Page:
Some things never change, Outlook is not one of those things. Outlook seems to be the one constant in our ever-changing work environments. As the default email, calendar, and contact management platform for millions of organizations, many of us spend a big chunk of our days using Microsoft Outlook. So when Microsoft announces a major change to this essential productivity and communication tool, it has us all at the edge of our seats… or rather our office chairs.
At harmon.ie, we’ve been extending Outlook for a while now, and are ready to share some insights and tips. We have worked with One Outlook, which is already available for Office Insiders.
Here are some quick answers to some of your most pressing questions:
Today, Microsoft maintains multiple, different Outlook apps for different platforms. This has been their approach for decades, with mobile apps and web-based Outlook experiences augmenting their well-established Windows and MacOS apps.
Microsoft’s new One Outlook strategy makes a ton of sense—instead of maintaining and improving upon multiple Outlook apps, Microsoft decided to consolidate them all into a single app with a single source code that runs everywhere.
This consolidated approach allows Microsoft’s Outlook development team to become more efficient and focus on enhancements rather than trying to support multiple applications with slightly different capabilities and user experiences. For Microsoft, this makes perfect sense, but what about the users?
First and foremost, the refreshed Outlook UX/UI will look and function the same way on all platforms. This consistency slashes the learning curve and frustration with shifting from one experience to the next.
One Outlook will be very similar to the existing Outlook Web experience that you can find today on Outlook.com. It will have all the things that the browser version of Outlook has had for a while: A calendar board view to organize your day. Tasks, meetings, notes, and links are visible on a board. The ability to pin messages to the top of your inbox, snooze them, and drag them to your To Do list.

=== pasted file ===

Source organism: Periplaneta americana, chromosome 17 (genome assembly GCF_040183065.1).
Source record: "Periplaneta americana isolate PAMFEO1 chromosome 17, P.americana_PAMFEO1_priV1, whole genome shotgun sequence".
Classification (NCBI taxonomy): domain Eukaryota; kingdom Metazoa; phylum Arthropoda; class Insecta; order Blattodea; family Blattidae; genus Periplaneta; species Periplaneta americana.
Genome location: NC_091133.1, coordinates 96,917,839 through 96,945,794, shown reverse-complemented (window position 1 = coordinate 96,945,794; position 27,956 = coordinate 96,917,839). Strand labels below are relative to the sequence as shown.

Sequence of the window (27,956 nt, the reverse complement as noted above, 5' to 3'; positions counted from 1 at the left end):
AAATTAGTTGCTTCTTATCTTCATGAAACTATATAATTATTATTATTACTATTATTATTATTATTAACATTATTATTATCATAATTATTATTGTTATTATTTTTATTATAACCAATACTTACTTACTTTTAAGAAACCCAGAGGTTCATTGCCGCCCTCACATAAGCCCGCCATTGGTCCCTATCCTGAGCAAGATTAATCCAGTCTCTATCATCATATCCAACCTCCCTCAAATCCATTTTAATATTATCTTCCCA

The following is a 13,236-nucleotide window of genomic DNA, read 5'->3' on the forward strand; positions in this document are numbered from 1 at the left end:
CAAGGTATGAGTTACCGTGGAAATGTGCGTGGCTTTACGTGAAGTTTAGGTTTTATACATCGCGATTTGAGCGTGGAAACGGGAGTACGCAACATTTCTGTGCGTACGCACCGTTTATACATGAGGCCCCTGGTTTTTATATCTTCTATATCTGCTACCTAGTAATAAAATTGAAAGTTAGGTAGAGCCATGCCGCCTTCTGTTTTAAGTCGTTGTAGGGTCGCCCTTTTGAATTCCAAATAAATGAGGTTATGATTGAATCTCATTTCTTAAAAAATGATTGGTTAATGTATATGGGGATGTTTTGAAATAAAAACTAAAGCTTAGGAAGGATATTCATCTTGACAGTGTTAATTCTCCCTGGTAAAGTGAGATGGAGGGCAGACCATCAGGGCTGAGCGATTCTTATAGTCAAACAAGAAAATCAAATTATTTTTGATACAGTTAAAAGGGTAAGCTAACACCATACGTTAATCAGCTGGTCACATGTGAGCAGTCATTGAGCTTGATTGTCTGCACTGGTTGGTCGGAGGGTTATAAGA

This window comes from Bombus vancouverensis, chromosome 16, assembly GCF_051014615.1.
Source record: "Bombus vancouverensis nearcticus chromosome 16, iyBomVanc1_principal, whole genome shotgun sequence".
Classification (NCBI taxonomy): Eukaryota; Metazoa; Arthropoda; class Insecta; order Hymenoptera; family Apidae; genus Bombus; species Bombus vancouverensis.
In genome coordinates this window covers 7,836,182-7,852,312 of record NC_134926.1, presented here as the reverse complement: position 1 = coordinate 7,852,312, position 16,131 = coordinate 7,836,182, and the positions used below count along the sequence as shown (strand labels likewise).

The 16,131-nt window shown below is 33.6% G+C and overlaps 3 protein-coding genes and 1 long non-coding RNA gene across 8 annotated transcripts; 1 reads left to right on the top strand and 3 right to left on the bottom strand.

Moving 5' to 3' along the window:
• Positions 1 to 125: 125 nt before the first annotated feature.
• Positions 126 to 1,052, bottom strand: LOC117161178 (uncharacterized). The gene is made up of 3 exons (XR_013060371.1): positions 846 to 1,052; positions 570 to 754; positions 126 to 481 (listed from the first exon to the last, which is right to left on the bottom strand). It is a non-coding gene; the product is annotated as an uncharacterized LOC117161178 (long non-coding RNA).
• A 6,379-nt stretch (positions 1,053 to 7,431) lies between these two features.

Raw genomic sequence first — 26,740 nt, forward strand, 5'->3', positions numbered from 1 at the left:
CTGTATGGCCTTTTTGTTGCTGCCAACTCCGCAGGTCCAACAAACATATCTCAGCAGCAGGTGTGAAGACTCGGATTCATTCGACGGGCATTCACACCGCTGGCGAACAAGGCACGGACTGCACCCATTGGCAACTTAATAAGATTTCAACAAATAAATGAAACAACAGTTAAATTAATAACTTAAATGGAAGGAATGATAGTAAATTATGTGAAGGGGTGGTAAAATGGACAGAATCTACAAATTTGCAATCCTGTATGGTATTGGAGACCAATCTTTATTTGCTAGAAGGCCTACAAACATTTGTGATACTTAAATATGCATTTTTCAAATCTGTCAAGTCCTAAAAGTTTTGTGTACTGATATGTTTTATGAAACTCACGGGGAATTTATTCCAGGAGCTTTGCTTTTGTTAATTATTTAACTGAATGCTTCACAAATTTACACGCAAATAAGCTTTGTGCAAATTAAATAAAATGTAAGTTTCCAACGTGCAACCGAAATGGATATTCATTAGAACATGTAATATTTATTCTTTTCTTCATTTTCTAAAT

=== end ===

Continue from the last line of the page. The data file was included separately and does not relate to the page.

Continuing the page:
However, a number of new additions make One Outlook a more customizable and native experience. This includes a configurable ribbon, embedded window controls, and popping open new windows when you compose a message or create a calendar event. It also has new features like message reminders and support for Loop components.
Essentially, Microsoft is bringing the best of Outlook Web together with all the features that make a desktop client feel native to the OS.
Providing internal support for Outlook should get a lot easier once everyone migrates to the new One Outlook platform. A consistent user experience means simpler training and the ability to support internal users regardless of what device they’re using.
One Outlook’s web-first strategy also means local device issues with the software are less likely to occur, as most of the computing and storage occurs in the cloud. So, after the initial bumpiness of the transition, users should need even less individualized Outlook support from IT and, when those tickets do come in, there’s a shorter path to resolving them since everyone will have the same UX and configuration.
One Outlook introduces a new extensibility model so your “old” Outlook plug-ins will need to be replaced with new ones supporting the new extensibility model The new model enables third parties to develop Outlook Apps similar to Teams Apps.
Harmon.ie has been working with Microsoft on the new Office extensibility model to develop a completely new app called harmon.ie 365 Cloud Edition. This new App will deliver an integrated user experience across SharePoint, Teams, and OneDrive and will plug into One Outlook and Outlook Web App. It will also enable you to find emails and documents across Outlook, SharePoint and Teams and combine the benefits of SharePoint metadata and Teams Chat.
But there’s no need to wait until your company begins using the new One Outlook. We invite you to watch our December event where we discussed One Outlook and answered all your questions.